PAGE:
CAMBRIDGE, Mass., Mar 23, 2009 (BUSINESS WIRE) ----North American natural gas is entering a new era in which supply is no longer constrained, according to a new Cambridge Energy Research Associates (CERA: undefined, undefined, undefined%) multiclient study, Rising to the Challenge: A Study of North American Gas Supply to 2018. A revolution in technology has unlocked "unconventional" gas resources, dramatically changing the prospects for the market. Demand, rather than supply, will be the challenge for the market going forward, accentuated currently by the economic crisis.

...Given the increased productivity of unconventional wells, the study concludes that it is not necessary to increase drilling activity to maintain - or increase - production. After years of developing unconventional gas with its long-lived production, in the aggregate, the average decline rate will fall. This means, the study says, that a smaller quantity of new production is required to offset natural production declines.

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r4ndom on March 27, 2009 - 10:42am

"supply is no longer constrained"?!

Perhaps one of the "unconventional" sources is a new device that can convert stupidity into natural gas.

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steve_piper on March 27, 2009 - 11:21am

That quote had me shaking my head as well.

CERA's spin always skews to the supply/optimistic realm, where if the cup doesn't runneth over it is at least half full ... and filling fast. I map this statement as 'so much demand has been destroyed in the domestic U.S. that supply growth can be expected to lead demand for the foreseeable future (couple of years).' *Opinions subject to change without notice*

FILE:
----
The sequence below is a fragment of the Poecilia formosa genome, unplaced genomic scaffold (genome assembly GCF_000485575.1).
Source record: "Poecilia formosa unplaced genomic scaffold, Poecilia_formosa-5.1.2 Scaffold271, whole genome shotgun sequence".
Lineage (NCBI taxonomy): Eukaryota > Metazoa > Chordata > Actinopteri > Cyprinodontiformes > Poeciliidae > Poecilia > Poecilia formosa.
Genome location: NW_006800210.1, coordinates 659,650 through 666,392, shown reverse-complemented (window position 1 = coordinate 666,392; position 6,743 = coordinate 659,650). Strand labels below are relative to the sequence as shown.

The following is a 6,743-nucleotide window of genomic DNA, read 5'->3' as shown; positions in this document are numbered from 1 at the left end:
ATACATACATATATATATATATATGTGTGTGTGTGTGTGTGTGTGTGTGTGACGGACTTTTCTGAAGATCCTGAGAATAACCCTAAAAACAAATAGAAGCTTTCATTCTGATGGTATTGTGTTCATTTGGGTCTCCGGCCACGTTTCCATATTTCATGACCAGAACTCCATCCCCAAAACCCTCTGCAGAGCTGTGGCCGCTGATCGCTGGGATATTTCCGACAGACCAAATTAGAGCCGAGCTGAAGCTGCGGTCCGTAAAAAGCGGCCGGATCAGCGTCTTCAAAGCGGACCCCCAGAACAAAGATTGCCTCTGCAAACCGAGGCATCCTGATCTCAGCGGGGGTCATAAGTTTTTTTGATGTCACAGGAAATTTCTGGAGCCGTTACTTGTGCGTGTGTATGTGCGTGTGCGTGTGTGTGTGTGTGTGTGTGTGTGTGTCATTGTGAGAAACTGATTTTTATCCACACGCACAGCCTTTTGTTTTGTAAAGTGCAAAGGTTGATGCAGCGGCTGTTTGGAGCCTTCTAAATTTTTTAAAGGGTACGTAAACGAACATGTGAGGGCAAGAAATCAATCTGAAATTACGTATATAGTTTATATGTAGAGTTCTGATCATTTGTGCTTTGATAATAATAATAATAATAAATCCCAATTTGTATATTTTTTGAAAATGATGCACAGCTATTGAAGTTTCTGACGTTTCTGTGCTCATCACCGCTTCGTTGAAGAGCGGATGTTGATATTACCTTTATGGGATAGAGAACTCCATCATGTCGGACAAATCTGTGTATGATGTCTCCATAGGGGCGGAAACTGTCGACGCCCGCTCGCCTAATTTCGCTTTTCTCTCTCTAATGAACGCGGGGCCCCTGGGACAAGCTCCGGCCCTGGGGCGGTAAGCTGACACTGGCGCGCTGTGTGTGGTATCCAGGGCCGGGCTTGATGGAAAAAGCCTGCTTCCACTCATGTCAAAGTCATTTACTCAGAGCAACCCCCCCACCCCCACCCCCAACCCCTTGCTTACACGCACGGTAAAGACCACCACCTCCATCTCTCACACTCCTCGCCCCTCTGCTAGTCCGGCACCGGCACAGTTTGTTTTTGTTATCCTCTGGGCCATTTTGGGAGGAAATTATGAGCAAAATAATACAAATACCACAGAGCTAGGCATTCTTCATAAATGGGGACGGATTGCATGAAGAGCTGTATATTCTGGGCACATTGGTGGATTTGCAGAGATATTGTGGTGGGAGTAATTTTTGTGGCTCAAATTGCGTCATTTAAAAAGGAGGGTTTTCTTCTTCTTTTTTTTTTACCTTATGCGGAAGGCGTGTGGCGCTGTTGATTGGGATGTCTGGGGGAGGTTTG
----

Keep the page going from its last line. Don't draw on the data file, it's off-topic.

It wears you down after a while. If prices are low ... it proves current abundance! If prices are high ... look at the abundance of resources that are now profitable!

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ROCKMAN on March 27, 2009 - 12:34pm

steve et al -- My cohorts and I did more then shake our heads .we had the best laugh in months. Thanks CERA. Most know I consult for one to big UNG players. Or one who used to be before dropping our rig count from 60 to less than 10 in the last three months. Interesting that CERA says we don’t have to increase drilling activity to keep production rising thanks to these “long lived reserves”. True…many of these wells will produce for the next 15 or 20 years. But the fact that the recovery from the last 90% of the life of such wells will typically be less then 15% of the URR doesn’t seem to catch their attention.

OTOH, I add that the big cut back in drilling won't send NG deliveries off a cliff as I once thought. My rough model shows more of a gradually declining plateau for the next few years at least. Most of the UNG wells have already declined significantly but they are a lot of them which are now in the low rate/low decline rate stage so they thus make a fairly substantial base. The new Deep Water NG coming though the Independence Hub will also moderate overall decline. But the DW fields also have a relative short peak period: 5 or 6 years.

Veranderd door Knockingonheavensdoor, 28 maart 2009 - 20:41


#15

Adpruys

    Adpruys


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Geplaatst op 23 juni 2009 - 12:17

Internationaal overleg over emissiereductie gaat o.a. over de hoeveelheid en evt compensatie voor sommige landen Zo ook onlangs in Copenhage

Another point of contention was the money that poorer countries will need for adaptation programmes. The UNFCCC's Least Developed Countries Fund allows rich countries to support such programmes in the poorest nations and thus meet some of that need, but to date it stands at only US$172 million. Overall, development agencies talk of a need for sums at least 100 times greater. "There is still no clarity over the scale of financial and technological resources that would be available to developing countries," said Shyam Saran, the Indian prime minister's special envoy on climate change.

Oil-exporting nations, led by Saudi Arabia, are also interested in a transfer of funds, saying they will demand compensation if a climate agreement cuts oil revenue. "We share the concern for climate change but at the same time we don't want to be a victim," Mohammad Al Sabban, an adviser to Saudi Arabia's Ministry for Petroleum and Mineral Resources, told reporters in Bonn.http://www.nature.com/news/2009/090415/full/458815a.html

Dit laatste vond ik wel grappig
and theres nothing left worth knowing
And its time you should be going

While you see a chance take it